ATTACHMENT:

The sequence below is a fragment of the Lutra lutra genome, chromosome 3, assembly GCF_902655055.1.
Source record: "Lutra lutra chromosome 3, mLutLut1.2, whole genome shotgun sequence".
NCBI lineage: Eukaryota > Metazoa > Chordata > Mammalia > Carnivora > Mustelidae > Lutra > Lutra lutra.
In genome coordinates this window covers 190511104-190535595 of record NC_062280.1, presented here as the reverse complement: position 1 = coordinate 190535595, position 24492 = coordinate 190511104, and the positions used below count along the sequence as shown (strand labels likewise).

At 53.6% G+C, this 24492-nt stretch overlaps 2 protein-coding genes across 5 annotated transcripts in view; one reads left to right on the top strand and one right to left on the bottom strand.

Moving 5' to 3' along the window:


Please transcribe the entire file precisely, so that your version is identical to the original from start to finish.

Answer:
The sequence below is a fragment of the Lutra lutra genome, chromosome 3, assembly GCF_902655055.1.
Source record: "Lutra lutra chromosome 3, mLutLut1.2, whole genome shotgun sequence".
NCBI lineage: Eukaryota > Metazoa > Chordata > Mammalia > Carnivora > Mustelidae > Lutra > Lutra lutra.
In genome coordinates this window covers 190511104-190535595 of record NC_062280.1, presented here as the reverse complement: position 1 = coordinate 190535595, position 24492 = coordinate 190511104, and the positions used below count along the sequence as shown (strand labels likewise).

At 53.6% G+C, this 24492-nt stretch overlaps 2 protein-coding genes across 5 annotated transcripts in view; one reads left to right on the top strand and one right to left on the bottom strand.

Moving 5' to 3' along the window: